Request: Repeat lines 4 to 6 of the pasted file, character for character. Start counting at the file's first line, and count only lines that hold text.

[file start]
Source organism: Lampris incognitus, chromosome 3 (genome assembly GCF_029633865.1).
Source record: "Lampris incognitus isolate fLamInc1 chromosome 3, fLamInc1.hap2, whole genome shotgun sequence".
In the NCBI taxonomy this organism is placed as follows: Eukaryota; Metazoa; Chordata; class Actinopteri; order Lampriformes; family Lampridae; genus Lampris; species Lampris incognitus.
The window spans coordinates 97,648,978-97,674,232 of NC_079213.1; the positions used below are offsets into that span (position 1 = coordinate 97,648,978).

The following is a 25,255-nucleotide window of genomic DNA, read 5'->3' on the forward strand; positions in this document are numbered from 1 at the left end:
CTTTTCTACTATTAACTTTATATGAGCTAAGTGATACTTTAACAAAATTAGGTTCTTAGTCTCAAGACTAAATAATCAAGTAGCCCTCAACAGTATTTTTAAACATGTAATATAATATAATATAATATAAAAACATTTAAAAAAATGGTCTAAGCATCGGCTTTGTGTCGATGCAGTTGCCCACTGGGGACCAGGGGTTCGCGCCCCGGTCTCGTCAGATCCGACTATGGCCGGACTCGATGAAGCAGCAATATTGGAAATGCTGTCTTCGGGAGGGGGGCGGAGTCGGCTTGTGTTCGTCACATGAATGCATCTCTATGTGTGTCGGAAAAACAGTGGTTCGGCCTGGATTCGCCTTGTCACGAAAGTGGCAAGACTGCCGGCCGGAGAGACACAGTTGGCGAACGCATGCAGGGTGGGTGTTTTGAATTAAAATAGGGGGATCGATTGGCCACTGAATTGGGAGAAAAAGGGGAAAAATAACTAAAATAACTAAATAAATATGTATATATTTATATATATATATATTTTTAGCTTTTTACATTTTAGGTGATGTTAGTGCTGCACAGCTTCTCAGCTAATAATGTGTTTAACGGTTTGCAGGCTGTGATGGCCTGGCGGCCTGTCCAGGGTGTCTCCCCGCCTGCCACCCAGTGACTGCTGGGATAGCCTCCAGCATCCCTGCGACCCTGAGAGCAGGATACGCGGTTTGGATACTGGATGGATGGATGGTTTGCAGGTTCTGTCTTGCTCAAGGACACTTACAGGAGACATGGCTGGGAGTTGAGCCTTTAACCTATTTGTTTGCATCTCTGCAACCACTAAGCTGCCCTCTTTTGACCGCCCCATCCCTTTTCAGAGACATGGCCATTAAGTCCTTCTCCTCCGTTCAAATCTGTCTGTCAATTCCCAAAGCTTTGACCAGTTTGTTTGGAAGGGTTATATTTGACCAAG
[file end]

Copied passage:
The window spans coordinates 97,648,978-97,674,232 of NC_079213.1; the positions used below are offsets into that span (position 1 = coordinate 97,648,978).

The following is a 25,255-nucleotide window of genomic DNA, read 5'->3' on the forward strand; positions in this document are numbered from 1 at the left end:
CTTTTCTACTATTAACTTTATATGAGCTAAGTGATACTTTAACAAAATTAGGTTCTTAGTCTCAAGACTAAATAATCAAGTAGCCCTCAACAGTATTTTTAAACATGTAATATAATATAATATAATATAAAAACATTTAAAAAAATGGTCTAAGCATCGGCTTTGTGTCGATGCAGTTGCCCACTGGGGACCAGGGGTTCGCGCCCCGGTCTCGTCAGATCCGACTATGGCCGGACTCGATGAAGCAGCAATATTGGAAATGCTGTCTTCGGGAGGGGGGCGGAGTCGGCTTGTGTTCGTCACATGAATGCATCTCTATGTGTGTCGGAAAAACAGTGGTTCGGCCTGGATTCGCCTTGTCACGAAAGTGGCAAGACTGCCGGCCGGAGAGACACAGTTGGCGAACGCATGCAGGGTGGGTGTTTTGAATTAAAATAGGGGGATCGATTGGCCACTGAATTGGGAGAAAAAGGGGAAAAATAACTAAAATAACTAAATAAATATGTATATATTTATATATATATATATTTTTAGCTTTTTACATTTTAGGTGATGTTAGTGCTGCACAGCTTCTCAGCTAATAATGTGTTTAACGGTTTGCAGGCTGTGATGGCCTGGCGGCCTGTCCAGGGTGTCTCCCCGCCTGCCACCCAGTGACTGCTGGGATAGCCTCCAGCATCCCTGCGACCCTGAGAGCAGGATACGCGGTTTGGATACTGGATGGATGGATGGTTTGCAGGTTCTGTCTTGCTCAAGGACACTTACAGGAGACATGGCTGGGAGTTGAGCCTTTAACCTATTTGTTTGCATCTCTGCAACCACTAAGCTGCCCTCTTTTGACCGCCCCATCCCTTTTCAGAGACATGGCCATTAAGTCCTTCTCCTCCGTTCAAATCTGTCTGTCAATTCCCAAAGCTTTGACCAGTTTGTTTGGAAGGGTTATATTTGACCAAG